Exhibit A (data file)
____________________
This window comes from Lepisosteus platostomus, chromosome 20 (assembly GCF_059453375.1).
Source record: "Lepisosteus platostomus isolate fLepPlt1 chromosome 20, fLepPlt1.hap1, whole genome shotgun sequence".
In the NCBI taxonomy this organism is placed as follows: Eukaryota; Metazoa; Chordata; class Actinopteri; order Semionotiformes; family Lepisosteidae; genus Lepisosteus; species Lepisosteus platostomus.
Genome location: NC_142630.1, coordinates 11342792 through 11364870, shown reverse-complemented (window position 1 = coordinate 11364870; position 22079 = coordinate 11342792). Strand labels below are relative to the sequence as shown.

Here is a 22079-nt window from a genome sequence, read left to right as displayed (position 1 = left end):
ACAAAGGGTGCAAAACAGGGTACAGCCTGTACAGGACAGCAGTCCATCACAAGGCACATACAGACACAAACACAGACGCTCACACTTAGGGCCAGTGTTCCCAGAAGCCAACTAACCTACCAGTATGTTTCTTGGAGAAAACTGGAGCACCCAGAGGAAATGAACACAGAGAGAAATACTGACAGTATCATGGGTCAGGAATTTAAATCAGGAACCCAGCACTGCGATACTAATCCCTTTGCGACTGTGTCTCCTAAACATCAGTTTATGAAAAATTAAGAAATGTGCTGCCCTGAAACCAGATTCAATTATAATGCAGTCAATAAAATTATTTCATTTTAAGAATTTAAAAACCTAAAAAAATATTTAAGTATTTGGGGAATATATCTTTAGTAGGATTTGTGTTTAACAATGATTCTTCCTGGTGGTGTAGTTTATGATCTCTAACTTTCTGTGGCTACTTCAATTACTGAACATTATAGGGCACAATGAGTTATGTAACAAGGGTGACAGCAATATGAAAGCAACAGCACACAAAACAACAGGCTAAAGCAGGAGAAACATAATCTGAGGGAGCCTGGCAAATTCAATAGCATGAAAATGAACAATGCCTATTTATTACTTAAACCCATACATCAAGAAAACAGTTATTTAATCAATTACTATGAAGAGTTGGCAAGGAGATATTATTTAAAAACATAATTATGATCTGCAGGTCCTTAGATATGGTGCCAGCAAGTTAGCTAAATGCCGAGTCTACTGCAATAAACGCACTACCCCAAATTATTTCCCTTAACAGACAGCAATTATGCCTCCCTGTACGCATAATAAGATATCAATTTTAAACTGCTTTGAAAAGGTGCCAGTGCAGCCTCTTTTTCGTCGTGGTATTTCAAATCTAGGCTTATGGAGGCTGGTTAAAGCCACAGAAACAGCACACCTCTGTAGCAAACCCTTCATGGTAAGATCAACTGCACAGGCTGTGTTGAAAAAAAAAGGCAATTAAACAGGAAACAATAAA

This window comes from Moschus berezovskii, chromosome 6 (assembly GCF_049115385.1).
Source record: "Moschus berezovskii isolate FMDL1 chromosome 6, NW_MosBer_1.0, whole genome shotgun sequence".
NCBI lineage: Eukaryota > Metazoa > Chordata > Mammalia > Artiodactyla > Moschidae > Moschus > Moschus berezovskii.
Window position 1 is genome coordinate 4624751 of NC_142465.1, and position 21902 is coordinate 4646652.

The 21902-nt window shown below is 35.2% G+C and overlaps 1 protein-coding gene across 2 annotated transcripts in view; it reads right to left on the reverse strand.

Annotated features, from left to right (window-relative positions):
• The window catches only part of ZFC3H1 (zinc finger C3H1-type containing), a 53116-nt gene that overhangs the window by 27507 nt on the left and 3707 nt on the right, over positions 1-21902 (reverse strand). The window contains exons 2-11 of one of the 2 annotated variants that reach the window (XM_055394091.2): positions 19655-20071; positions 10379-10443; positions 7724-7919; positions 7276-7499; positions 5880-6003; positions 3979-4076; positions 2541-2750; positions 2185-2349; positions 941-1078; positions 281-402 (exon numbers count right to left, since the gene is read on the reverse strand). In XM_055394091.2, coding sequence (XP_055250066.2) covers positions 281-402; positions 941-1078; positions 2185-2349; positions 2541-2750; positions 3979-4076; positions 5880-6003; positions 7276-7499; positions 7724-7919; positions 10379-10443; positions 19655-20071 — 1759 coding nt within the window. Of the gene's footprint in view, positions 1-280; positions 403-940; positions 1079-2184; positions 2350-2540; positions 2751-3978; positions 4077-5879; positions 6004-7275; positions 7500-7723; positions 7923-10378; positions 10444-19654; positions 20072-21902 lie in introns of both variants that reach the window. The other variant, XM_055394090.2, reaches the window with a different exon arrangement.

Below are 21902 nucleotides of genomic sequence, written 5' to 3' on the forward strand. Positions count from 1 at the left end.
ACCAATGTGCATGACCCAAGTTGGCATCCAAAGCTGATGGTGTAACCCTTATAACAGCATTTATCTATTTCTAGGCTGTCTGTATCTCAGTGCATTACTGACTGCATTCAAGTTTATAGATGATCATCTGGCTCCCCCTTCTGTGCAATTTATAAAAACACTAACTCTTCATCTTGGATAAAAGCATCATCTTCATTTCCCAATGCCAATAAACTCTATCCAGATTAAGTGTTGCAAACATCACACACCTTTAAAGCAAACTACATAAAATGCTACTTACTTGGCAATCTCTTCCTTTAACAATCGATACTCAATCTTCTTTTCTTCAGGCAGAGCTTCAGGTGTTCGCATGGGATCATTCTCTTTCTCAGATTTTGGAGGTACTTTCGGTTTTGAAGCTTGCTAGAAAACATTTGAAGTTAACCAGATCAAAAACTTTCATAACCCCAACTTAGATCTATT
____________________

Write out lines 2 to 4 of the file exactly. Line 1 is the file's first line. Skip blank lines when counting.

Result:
Source record: "Lepisosteus platostomus isolate fLepPlt1 chromosome 20, fLepPlt1.hap1, whole genome shotgun sequence".
In the NCBI taxonomy this organism is placed as follows: Eukaryota; Metazoa; Chordata; class Actinopteri; order Semionotiformes; family Lepisosteidae; genus Lepisosteus; species Lepisosteus platostomus.
Genome location: NC_142630.1, coordinates 11342792 through 11364870, shown reverse-complemented (window position 1 = coordinate 11364870; position 22079 = coordinate 11342792). Strand labels below are relative to the sequence as shown.